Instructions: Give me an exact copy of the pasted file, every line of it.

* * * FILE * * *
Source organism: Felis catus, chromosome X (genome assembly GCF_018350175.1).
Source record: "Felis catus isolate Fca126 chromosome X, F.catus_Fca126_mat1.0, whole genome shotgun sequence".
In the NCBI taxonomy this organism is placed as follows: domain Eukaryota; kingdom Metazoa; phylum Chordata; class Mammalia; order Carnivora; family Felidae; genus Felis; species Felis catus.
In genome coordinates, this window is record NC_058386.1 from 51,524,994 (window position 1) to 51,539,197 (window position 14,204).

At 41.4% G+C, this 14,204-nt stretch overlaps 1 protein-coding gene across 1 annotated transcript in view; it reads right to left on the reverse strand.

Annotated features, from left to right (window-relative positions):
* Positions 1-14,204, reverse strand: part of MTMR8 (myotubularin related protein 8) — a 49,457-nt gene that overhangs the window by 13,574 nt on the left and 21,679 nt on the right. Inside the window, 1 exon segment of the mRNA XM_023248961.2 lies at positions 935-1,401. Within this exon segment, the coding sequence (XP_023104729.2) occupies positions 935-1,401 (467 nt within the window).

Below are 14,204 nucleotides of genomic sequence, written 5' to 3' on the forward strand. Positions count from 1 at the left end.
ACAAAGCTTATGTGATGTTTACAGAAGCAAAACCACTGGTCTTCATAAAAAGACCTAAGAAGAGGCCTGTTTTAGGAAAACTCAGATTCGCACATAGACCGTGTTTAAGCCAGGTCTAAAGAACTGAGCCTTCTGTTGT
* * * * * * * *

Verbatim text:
Source organism: Felis catus, chromosome X (genome assembly GCF_018350175.1).
Source record: "Felis catus isolate Fca126 chromosome X, F.catus_Fca126_mat1.0, whole genome shotgun sequence".
In the NCBI taxonomy this organism is placed as follows: domain Eukaryota; kingdom Metazoa; phylum Chordata; class Mammalia; order Carnivora; family Felidae; genus Felis; species Felis catus.
In genome coordinates, this window is record NC_058386.1 from 51,524,994 (window position 1) to 51,539,197 (window position 14,204).

At 41.4% G+C, this 14,204-nt stretch overlaps 1 protein-coding gene across 1 annotated transcript in view; it reads right to left on the reverse strand.

Annotated features, from left to right (window-relative positions):
* Positions 1-14,204, reverse strand: part of MTMR8 (myotubularin related protein 8) — a 49,457-nt gene that overhangs the window by 13,574 nt on the left and 21,679 nt on the right. Inside the window, 1 exon segment of the mRNA XM_023248961.2 lies at positions 935-1,401. Within this exon segment, the coding sequence (XP_023104729.2) occupies positions 935-1,401 (467 nt within the window).

Below are 14,204 nucleotides of genomic sequence, written 5' to 3' on the forward strand. Positions count from 1 at the left end.
ACAAAGCTTATGTGATGTTTACAGAAGCAAAACCACTGGTCTTCATAAAAAGACCTAAGAAGAGGCCTGTTTTAGGAAAACTCAGATTCGCACATAGACCGTGTTTAAGCCAGGTCTAAAGAACTGAGCCTTCTGTTGT